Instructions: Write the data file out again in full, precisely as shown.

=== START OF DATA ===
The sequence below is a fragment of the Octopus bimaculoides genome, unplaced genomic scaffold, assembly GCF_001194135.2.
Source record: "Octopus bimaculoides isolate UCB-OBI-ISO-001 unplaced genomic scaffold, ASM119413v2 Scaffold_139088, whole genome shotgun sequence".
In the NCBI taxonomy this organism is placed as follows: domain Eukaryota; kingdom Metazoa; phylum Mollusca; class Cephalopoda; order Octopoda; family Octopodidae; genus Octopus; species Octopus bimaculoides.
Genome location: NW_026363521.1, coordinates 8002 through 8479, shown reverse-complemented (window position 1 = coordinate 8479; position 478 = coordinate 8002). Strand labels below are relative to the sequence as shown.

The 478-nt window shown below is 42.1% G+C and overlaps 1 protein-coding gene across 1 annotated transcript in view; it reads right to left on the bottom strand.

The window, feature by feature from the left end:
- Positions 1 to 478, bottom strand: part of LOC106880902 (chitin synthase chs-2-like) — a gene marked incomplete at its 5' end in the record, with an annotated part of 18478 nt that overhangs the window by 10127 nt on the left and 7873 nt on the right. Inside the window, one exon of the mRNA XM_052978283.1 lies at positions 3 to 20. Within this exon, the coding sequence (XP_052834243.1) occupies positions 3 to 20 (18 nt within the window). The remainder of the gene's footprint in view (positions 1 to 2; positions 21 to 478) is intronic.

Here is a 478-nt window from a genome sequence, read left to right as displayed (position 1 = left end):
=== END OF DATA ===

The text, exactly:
The sequence below is a fragment of the Octopus bimaculoides genome, unplaced genomic scaffold, assembly GCF_001194135.2.
Source record: "Octopus bimaculoides isolate UCB-OBI-ISO-001 unplaced genomic scaffold, ASM119413v2 Scaffold_139088, whole genome shotgun sequence".
In the NCBI taxonomy this organism is placed as follows: domain Eukaryota; kingdom Metazoa; phylum Mollusca; class Cephalopoda; order Octopoda; family Octopodidae; genus Octopus; species Octopus bimaculoides.
Genome location: NW_026363521.1, coordinates 8002 through 8479, shown reverse-complemented (window position 1 = coordinate 8479; position 478 = coordinate 8002). Strand labels below are relative to the sequence as shown.

The 478-nt window shown below is 42.1% G+C and overlaps 1 protein-coding gene across 1 annotated transcript in view; it reads right to left on the bottom strand.

The window, feature by feature from the left end:
- Positions 1 to 478, bottom strand: part of LOC106880902 (chitin synthase chs-2-like) — a gene marked incomplete at its 5' end in the record, with an annotated part of 18478 nt that overhangs the window by 10127 nt on the left and 7873 nt on the right. Inside the window, one exon of the mRNA XM_052978283.1 lies at positions 3 to 20. Within this exon, the coding sequence (XP_052834243.1) occupies positions 3 to 20 (18 nt within the window). The remainder of the gene's footprint in view (positions 1 to 2; positions 21 to 478) is intronic.

Here is a 478-nt window from a genome sequence, read left to right as displayed (position 1 = left end):